It's been spent on a very expensive war (resulting in thousands of casualties for both the born and unborn), some minor tax relief for the middle class, large tax breaks for the wealthiest americans, and even larger tax breaks for corporations.

There is one more significant way that that recent legislation has worked directly against adoption, but I'll post about that later.

Liz Nyenhuis said...

I have always considered myself to be pro-choice as in we need to stop abortions...make them illegal...something. Reading this blog entry has put a new spin on how I feel. I think I may need to research about McCain's and Obama's plans to help the underpriveledged in our country...see what they are going to do. If you have any good websites for me to check out, please post them here if you can, otherwise I'll look more later.

Thanks.

Mike Sweet said...

It is always surprising to me that people view political issues so differently, especially within the Christian community.

I do understand/share your concern about the causes of poverty, unemployment and war. However, arguments could be made for other causes of these problems other than our present Republican administration. The Democrats blame the Republicans for higher oil prices and the mortgage fiasco, but Michigan’s high unemployment (partially caused by Clinton’s promotion of NAFTA) and 9-11 (partially caused by Clinton’s lax policy on terrorist activity) could be blamed on Democrats.

In this discussion, I think it is important to talk about the Democratic Party’s support of Planned Parenthood. The founder of Planned Parenthood, Margaret Sanger, advocated African-American abortions and sterilization as a means of racial “purification.” Black women, mostly impoverished, are more than 3 times as likely as white women to have an abortion. It is working. The African-American population has decreased proportionally to other races. The Democrats would have us continue to have our taxes pay for Planned Parenthood, which is the largest abortion provider in America. By the way, last night I saw a TV ad bashing McCain, which was paid for by Planned Parenthood. I could go on and on with the blame game, but that is not the main point of your writings.

As I understand it, your position is that the abortion issue does not trump other political considerations, especially poverty. I wonder if you have considered that the Democrats’ solutions would only make a small dent in the problems of social inequities at best and little reduction in the abortion rate. Jesus asks us to give to the poor, but he also said that there will always be the poor with you (John 12:8). That is not to say that we should not help the poor, but paying for the killing of their children (Planned Parenthood) to make it easier for them is unconscionable. The problem is not that abortion is caused by poverty, but by the selfish dark hearts of humans. It is not the evil that is outside ourselves, for we (even Christians) are capable of evil given the right situation. Thank goodness for God’s forgiveness. God’s spirit within us is the solution to evil.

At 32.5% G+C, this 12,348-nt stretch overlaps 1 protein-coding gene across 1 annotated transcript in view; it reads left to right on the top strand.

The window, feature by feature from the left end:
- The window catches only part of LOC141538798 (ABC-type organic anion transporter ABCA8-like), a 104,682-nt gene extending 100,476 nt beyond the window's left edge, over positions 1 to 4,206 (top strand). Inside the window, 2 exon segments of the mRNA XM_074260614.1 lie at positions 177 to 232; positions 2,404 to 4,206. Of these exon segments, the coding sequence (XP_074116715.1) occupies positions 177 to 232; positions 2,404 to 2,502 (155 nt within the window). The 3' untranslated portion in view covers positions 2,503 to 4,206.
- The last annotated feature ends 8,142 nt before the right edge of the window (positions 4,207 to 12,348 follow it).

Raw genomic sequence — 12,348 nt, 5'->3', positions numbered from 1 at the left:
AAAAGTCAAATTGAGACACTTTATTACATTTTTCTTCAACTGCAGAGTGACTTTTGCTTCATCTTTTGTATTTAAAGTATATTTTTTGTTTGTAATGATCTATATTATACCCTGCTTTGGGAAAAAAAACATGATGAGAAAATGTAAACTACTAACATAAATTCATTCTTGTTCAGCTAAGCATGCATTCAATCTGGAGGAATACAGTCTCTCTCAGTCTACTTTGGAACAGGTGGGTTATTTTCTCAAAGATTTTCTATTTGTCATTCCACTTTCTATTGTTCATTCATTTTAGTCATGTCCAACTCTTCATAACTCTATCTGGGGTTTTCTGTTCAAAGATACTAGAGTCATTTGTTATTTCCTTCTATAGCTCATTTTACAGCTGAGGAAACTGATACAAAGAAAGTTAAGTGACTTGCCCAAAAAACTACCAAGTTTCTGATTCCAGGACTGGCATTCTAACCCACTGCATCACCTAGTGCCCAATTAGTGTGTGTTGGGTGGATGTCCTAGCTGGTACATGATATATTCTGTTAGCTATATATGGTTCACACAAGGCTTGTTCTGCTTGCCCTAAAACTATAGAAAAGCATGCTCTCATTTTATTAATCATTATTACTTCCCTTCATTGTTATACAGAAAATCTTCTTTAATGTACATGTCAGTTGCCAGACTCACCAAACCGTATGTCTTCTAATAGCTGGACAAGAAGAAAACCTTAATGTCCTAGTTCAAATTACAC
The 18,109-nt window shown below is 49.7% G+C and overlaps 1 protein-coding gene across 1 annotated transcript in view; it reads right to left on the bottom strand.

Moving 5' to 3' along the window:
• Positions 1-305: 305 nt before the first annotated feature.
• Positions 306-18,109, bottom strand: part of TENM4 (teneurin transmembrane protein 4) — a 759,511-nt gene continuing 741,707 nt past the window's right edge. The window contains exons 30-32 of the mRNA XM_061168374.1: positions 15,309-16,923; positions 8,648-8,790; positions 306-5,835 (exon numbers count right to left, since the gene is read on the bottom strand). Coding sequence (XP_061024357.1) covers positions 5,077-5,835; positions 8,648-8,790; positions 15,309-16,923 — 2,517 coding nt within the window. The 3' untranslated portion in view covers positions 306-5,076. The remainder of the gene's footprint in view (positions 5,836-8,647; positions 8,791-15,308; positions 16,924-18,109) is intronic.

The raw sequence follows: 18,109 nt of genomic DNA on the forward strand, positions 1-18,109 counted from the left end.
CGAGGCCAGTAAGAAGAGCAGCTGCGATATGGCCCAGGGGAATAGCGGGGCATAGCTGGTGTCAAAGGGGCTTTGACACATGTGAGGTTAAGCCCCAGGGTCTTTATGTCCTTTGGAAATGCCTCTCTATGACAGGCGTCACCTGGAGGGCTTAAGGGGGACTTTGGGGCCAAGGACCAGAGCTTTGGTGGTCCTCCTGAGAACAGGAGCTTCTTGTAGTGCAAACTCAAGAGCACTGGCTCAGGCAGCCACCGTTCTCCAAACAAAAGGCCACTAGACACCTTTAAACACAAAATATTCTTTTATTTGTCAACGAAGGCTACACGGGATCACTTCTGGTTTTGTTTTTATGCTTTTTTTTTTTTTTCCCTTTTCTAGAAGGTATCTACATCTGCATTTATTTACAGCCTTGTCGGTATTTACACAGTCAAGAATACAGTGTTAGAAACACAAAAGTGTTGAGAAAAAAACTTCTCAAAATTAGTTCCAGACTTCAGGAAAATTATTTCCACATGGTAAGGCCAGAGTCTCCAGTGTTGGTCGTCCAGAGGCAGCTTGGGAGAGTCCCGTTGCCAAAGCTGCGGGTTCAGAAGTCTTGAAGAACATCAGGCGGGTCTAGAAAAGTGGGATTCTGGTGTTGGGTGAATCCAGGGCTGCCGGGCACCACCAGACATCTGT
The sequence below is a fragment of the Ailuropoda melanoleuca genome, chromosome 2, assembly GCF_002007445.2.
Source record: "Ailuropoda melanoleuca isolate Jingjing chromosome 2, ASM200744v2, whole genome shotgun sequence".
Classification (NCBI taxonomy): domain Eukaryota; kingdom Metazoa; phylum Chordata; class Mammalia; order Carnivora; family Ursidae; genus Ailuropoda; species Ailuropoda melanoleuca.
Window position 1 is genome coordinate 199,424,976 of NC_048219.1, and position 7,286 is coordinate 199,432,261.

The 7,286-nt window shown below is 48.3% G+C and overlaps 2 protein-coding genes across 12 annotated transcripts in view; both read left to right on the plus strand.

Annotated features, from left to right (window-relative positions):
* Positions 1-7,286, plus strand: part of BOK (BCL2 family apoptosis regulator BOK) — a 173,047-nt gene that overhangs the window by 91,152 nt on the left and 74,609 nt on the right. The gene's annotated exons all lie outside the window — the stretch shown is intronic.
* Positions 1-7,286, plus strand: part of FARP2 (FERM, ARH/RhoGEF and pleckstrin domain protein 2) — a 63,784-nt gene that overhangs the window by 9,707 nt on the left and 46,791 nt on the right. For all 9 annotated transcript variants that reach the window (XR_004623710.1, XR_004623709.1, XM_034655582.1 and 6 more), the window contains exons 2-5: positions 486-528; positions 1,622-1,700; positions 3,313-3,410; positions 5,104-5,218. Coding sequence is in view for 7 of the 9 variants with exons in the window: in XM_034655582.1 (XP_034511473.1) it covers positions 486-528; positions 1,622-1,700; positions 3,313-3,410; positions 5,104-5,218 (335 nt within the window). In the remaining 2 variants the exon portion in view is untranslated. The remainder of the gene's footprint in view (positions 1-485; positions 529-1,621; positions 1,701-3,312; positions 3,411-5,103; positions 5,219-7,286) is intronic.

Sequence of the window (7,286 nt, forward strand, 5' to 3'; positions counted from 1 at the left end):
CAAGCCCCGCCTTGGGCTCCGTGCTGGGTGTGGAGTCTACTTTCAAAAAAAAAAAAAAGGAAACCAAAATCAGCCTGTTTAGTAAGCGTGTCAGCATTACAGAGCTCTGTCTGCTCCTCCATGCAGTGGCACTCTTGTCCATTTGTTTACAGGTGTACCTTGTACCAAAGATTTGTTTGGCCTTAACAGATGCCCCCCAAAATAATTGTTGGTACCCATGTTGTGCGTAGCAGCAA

It is my opinion that there is no other issue or issues more important than making the murder of babies illegal. In the next four years, it is likely that at least two Supreme Court Judges will be replaced, and the balance of pro-life and pro-choice will change. I hope in the favor of the unborn.

It amazes me how some Christians can rationalize that the abortion issue is of lesser importance so they can justify their support for the Democratic Party. I hope this response gives some pause.

Lindsey said...

Hi Daniel! As you can see my family is not speechless when it comes to these topics. My brother, Jered, commented on my blog in response to what you said. Gail is TJ's mom and Mike Sweet is my uncle. My dad and other brother are sure to have read this too. Both on extreme opposites when it comes to politics and who to vote for. Aren't you glad i brought some more readers to your blog. Maybe they will each send you three dollars! I hate talking about politics, but as you can see my family loves it. . . some are genuinely seeking and looking at others' points of view, and some are a wee bit close minded. Thanks for entertaining their comments.

I know you are so busy chasing after turkeys, so i appreciate your time for clarification.

Miss you guys.

Daniel Rudd said...